Background/aim: Giant ventral incisional hernias (GVIHs) are hard to manage for surgeons. This problem was resolved in 1990 with the components separation technique (CST). We aimed to compare endoscopic and conventional CST for GVIHs and find a new anthropometric calculation.
Materials and methods: In this prospective nonrandomized clinical trial, 21 patients were treated with endoscopic or conventional CST between 2012 and 2016. Eight patients (38.1%) were operated endoscopically and 13 (61.9%) conventionally on the basis of preoperative tomography results, hernia surface area (HSA), number of recent abdominal operations, comorbidities, and the presence or history of ostomy. Groups in which prosthetic material was applied were also compared with groups in which it was not
Results: There was no statistically significant difference between endoscopic and conventional CST groups in terms of complications. A weakly statistically significant difference (P = 0.069) was found between the components separation index (CSI) of mesh-applied and not-applied patients. HSA/body surface area (BSA) was statistically significantly different between endoscopic and conventional CST groups.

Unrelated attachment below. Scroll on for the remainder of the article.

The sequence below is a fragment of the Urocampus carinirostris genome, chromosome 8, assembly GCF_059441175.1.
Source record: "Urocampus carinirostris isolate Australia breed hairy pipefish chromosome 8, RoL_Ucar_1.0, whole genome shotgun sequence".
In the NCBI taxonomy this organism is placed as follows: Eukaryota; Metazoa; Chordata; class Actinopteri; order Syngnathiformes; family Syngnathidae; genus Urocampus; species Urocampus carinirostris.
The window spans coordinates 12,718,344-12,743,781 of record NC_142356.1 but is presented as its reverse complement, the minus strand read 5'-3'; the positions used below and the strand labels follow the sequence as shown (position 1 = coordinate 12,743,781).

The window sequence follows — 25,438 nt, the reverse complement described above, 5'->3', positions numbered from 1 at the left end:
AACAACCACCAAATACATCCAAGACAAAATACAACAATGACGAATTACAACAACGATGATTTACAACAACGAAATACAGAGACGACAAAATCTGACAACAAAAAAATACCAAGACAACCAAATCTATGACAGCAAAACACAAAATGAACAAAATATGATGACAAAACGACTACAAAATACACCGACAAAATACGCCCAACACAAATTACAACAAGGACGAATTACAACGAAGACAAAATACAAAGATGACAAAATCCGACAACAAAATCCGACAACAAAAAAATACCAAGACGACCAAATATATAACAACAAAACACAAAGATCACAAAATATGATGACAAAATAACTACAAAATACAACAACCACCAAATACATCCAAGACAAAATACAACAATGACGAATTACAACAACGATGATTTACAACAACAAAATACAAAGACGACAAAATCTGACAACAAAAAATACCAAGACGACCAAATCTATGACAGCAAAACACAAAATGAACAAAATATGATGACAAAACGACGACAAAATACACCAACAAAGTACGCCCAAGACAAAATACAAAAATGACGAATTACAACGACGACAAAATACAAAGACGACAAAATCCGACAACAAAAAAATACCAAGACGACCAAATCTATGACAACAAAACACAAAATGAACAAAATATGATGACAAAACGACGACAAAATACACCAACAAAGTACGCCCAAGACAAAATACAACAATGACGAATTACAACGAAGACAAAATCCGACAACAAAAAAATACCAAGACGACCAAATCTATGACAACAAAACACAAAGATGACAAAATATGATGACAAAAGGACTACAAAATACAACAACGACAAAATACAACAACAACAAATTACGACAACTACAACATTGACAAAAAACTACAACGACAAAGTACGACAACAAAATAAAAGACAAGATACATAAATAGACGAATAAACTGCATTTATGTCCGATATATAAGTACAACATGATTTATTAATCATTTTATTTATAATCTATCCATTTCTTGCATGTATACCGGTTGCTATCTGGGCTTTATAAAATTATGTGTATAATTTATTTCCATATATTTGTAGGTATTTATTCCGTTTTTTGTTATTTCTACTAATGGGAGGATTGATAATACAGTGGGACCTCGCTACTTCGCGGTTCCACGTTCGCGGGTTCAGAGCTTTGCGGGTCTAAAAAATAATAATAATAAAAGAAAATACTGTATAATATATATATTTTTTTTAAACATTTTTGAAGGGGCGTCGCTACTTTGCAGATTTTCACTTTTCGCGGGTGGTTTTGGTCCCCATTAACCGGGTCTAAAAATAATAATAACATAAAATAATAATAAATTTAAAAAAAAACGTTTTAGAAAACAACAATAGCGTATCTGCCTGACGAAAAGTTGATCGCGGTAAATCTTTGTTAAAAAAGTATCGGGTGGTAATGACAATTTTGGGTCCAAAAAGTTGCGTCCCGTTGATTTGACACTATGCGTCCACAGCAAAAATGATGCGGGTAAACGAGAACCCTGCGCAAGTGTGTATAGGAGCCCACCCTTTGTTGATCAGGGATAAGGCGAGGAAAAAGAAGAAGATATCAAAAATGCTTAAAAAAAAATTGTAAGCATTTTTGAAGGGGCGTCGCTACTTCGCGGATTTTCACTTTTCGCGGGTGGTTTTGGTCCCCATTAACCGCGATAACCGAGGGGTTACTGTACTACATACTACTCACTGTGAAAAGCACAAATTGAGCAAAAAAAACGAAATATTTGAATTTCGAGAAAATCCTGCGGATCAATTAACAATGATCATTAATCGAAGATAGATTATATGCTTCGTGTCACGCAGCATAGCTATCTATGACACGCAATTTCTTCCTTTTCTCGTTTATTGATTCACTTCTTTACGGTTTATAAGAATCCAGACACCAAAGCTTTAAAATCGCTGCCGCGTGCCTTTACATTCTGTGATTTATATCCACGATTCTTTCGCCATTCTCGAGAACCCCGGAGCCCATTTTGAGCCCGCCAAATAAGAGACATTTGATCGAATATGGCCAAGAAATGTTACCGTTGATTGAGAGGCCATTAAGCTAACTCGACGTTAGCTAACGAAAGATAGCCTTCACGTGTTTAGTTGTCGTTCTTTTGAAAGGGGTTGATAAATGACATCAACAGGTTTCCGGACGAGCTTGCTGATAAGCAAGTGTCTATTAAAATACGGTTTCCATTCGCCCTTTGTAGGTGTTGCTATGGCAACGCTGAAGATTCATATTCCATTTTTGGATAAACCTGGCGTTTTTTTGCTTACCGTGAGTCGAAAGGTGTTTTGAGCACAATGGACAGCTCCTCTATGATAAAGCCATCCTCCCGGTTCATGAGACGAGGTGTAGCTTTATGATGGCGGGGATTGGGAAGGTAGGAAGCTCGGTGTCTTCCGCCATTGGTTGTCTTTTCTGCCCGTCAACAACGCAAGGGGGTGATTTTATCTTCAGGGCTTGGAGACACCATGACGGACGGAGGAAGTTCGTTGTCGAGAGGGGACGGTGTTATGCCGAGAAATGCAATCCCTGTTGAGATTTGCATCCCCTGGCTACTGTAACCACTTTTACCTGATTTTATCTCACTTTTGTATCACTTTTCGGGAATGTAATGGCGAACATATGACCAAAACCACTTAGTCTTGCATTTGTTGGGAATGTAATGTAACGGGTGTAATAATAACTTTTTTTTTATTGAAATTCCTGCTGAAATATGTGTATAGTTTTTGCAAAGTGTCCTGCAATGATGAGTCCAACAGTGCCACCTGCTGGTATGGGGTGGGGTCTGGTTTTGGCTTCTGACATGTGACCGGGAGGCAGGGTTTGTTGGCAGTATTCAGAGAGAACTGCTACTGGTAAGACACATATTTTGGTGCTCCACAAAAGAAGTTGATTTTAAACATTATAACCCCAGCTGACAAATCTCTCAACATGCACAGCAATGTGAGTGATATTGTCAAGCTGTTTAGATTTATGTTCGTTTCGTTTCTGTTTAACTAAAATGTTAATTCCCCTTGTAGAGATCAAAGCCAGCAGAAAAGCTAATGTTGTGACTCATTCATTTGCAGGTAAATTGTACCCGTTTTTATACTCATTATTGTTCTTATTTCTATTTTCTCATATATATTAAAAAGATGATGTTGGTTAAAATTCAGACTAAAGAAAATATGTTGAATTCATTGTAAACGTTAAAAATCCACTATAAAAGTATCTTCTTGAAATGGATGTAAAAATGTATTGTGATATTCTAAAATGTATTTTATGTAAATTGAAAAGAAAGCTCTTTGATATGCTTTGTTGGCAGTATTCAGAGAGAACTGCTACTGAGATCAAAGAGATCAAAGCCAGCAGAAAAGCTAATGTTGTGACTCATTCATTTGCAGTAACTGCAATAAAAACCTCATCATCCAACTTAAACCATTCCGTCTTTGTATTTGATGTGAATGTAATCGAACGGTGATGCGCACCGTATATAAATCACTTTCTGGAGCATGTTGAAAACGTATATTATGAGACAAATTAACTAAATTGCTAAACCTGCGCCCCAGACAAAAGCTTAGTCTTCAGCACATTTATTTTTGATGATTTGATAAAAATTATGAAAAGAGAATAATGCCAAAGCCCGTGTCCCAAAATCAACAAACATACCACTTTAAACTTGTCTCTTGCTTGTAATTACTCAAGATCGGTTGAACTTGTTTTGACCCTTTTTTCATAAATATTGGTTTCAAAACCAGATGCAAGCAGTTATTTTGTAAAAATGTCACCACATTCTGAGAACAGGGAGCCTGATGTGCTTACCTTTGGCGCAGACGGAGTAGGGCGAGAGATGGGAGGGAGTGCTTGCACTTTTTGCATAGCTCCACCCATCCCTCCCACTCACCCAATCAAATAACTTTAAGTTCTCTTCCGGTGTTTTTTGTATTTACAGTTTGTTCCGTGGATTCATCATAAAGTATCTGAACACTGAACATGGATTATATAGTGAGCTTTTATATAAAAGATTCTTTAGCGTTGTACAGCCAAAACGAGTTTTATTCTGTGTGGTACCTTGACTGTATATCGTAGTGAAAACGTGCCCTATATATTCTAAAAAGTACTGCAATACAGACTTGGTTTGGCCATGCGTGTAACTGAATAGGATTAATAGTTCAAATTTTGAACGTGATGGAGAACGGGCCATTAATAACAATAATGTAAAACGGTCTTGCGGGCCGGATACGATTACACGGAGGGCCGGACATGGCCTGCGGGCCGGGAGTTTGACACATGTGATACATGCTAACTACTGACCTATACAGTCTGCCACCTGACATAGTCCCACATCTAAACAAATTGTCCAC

Conclusion: According to our results, HSA/BSA and CSI are statistically successful for preoperative prediction of mesh placement. Furthermore, HSA/BSA preoperatively successfully predicts whether conventional or endoscopic CST should be used in patients with GVIH
Keywords: Components separation index; components separation technique; giant ventral incisional hernia; Gülhane index for components separation.
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